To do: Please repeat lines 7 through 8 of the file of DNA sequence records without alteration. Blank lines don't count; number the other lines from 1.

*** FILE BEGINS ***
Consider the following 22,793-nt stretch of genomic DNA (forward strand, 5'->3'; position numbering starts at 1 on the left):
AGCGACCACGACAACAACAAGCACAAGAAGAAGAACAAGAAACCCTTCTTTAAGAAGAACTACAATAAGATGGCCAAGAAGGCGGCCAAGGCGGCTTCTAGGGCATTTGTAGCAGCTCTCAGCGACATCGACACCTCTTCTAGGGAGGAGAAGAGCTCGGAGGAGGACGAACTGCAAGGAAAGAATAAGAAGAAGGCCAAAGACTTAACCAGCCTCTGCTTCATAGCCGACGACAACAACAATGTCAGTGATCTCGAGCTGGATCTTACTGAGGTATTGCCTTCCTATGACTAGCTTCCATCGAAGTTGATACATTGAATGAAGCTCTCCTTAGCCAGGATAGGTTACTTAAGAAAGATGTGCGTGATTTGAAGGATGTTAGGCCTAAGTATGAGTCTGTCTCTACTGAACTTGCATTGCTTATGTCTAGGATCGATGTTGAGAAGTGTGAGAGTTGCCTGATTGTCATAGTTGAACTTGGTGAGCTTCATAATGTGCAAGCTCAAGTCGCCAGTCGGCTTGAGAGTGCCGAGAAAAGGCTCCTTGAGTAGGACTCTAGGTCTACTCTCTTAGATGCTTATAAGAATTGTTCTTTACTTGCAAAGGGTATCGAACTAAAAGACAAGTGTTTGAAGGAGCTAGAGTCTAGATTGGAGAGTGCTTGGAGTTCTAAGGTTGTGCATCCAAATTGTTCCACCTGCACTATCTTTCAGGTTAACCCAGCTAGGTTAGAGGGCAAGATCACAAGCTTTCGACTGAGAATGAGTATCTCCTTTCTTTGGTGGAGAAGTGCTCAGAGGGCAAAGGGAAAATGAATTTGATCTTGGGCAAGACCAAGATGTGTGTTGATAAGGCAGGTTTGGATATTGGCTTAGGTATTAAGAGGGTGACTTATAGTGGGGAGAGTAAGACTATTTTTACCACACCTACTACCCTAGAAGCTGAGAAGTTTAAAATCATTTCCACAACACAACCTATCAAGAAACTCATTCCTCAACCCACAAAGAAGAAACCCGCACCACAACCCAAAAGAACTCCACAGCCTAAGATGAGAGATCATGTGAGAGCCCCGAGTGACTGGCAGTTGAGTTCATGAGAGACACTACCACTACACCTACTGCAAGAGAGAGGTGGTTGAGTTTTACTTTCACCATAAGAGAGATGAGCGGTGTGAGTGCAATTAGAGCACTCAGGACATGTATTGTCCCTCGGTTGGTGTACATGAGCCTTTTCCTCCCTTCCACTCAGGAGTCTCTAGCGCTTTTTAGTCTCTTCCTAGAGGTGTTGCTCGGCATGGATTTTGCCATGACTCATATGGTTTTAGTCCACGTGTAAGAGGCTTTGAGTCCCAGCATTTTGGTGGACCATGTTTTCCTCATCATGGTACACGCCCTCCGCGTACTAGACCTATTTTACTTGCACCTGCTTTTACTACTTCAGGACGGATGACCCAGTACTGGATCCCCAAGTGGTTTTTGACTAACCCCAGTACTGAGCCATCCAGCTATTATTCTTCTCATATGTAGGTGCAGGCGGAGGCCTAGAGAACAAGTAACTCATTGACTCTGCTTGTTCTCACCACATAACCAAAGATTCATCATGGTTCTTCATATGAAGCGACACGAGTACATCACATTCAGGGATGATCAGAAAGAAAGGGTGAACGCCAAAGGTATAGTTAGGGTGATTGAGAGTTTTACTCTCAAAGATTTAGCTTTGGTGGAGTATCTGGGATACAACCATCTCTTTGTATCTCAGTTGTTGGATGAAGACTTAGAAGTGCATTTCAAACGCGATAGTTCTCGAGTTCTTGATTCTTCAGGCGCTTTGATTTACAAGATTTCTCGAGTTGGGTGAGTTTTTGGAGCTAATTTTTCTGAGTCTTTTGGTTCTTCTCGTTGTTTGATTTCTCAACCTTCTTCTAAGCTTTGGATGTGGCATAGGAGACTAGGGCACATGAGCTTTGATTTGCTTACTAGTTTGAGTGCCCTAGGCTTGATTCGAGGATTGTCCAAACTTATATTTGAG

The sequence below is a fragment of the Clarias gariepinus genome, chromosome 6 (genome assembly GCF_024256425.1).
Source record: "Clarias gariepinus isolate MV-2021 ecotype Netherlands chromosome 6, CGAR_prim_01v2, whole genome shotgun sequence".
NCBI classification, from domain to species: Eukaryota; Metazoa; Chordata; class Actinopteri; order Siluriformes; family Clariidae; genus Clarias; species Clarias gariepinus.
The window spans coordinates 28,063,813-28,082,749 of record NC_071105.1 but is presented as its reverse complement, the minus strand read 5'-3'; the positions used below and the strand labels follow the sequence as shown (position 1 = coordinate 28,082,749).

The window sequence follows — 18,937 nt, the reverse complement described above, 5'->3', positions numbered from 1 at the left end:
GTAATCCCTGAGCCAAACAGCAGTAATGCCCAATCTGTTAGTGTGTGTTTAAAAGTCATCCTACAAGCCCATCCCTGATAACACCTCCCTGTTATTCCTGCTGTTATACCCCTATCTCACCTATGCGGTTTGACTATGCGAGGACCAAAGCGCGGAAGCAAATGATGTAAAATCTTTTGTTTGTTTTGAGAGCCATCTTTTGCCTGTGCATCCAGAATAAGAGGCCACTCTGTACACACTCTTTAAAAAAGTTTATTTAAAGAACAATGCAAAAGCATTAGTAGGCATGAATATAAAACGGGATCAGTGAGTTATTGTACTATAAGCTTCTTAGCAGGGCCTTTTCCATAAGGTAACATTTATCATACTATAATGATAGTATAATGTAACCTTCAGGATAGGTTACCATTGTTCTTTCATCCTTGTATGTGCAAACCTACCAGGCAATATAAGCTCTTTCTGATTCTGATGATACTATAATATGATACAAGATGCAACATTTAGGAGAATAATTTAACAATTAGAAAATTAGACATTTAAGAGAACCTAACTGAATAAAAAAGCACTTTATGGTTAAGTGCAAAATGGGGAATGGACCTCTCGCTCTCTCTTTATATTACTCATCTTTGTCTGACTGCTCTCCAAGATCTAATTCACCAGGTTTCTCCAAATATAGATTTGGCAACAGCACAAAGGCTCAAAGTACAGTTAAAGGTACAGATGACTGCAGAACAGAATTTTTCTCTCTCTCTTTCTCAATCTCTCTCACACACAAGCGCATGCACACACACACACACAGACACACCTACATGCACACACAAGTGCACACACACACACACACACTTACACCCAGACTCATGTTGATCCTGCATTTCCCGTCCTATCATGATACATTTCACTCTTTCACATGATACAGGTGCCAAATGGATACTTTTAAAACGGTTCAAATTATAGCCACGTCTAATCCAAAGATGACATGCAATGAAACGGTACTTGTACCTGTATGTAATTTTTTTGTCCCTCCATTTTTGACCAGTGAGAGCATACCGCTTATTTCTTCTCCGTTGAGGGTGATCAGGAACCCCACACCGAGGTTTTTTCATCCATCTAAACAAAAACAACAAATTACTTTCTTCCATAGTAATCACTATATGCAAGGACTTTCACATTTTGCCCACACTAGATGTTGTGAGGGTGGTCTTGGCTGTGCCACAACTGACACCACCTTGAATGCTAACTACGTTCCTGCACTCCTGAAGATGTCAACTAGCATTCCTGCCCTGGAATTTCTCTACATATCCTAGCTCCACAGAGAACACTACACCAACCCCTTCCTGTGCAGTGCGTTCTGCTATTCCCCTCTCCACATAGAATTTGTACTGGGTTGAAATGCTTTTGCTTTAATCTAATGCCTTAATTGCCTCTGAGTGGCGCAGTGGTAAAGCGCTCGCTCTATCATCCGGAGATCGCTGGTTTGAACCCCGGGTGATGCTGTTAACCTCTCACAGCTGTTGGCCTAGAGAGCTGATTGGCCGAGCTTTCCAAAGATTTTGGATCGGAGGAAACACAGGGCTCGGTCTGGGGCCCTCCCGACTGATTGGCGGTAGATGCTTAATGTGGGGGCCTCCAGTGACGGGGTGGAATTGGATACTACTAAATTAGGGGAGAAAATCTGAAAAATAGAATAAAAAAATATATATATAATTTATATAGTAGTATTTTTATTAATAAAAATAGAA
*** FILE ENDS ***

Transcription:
The window sequence follows — 18,937 nt, the reverse complement described above, 5'->3', positions numbered from 1 at the left end:
GTAATCCCTGAGCCAAACAGCAGTAATGCCCAATCTGTTAGTGTGTGTTTAAAAGTCATCCTACAAGCCCATCCCTGATAACACCTCCCTGTTATTCCTGCTGTTATACCCCTATCTCACCTATGCGGTTTGACTATGCGAGGACCAAAGCGCGGAAGCAAATGATGTAAAATCTTTTGTTTGTTTTGAGAGCCATCTTTTGCCTGTGCATCCAGAATAAGAGGCCACTCTGTACACACTCTTTAAAAAAGTTTATTTAAAGAACAATGCAAAAGCATTAGTAGGCATGAATATAAAACGGGATCAGTGAGTTATTGTACTATAAGCTTCTTAGCAGGGCCTTTTCCATAAGGTAACATTTATCATACTATAATGATAGTATAATGTAACCTTCAGGATAGGTTACCATTGTTCTTTCATCCTTGTATGTGCAAACCTACCAGGCAATATAAGCTCTTTCTGATTCTGATGATACTATAATATGATACAAGATGCAACATTTAGGAGAATAATTTAACAATTAGAAAATTAGACATTTAAGAGAACCTAACTGAATAAAAAAGCACTTTATGGTTAAGTGCAAAATGGGGAATGGACCTCTCGCTCTCTCTTTATATTACTCATCTTTGTCTGACTGCTCTCCAAGATCTAATTCACCAGGTTTCTCCAAATATAGATTTGGCAACAGCACAAAGGCTCAAAGTACAGTTAAAGGTACAGATGACTGCAGAACAGAATTTTTCTCTCTCTCTTTCTCAATCTCTCTCACACACAAGCGCATGCACACACACACACACAGACACACCTACATGCACACACAAGTGCACACACACACACACACACTTACACCCAGACTCATGTTGATCCTGCATTTCCCGTCCTATCATGATACATTTCACTCTTTCACATGATACAGGTGCCAAATGGATACTTTTAAAACGGTTCAAATTATAGCCACGTCTAATCCAAAGATGACATGCAATGAAACGGTACTTGTACCTGTATGTAATTTTTTTGTCCCTCCATTTTTGACCAGTGAGAGCATACCGCTTATTTCTTCTCCGTTGAGGGTGATCAGGAACCCCACACCGAGGTTTTTTCATCCATCTAAACAAAAACAACAAATTACTTTCTTCCATAGTAATCACTATATGCAAGGACTTTCACATTTTGCCCACACTAGATGTTGTGAGGGTGGTCTTGGCTGTGCCACAACTGACACCACCTTGAATGCTAACTACGTTCCTGCACTCCTGAAGATGTCAACTAGCATTCCTGCCCTGGAATTTCTCTACATATCCTAGCTCCACAGAGAACACTACACCAACCCCTTCCTGTGCAGTGCGTTCTGCTATTCCCCTCTCCACATAGAATTTGTACTGGGTTGAAATGCTTTTGCTTTAATCTAATGCCTTAATTGCCTCTGAGTGGCGCAGTGGTAAAGCGCTCGCTCTATCATCCGGAGATCGCTGGTTTGAACCCCGGGTGATGCTGTTAACCTCTCACAGCTGTTGGCCTAGAGAGCTGATTGGCCGAGCTTTCCAAAGATTTTGGATCGGAGGAAACACAGGGCTCGGTCTGGGGCCCTCCCGACTGATTGGCGGTAGATGCTTAATGTGGGGGCCTCCAGTGACGGGGTGGAATTGGATACTACTAAATTAGGGGAGAAAATCTGAAAAATAGAATAAAAAAATATATATATAATTTATATAGTAGTATTTTTATTAATAAAAATAGAA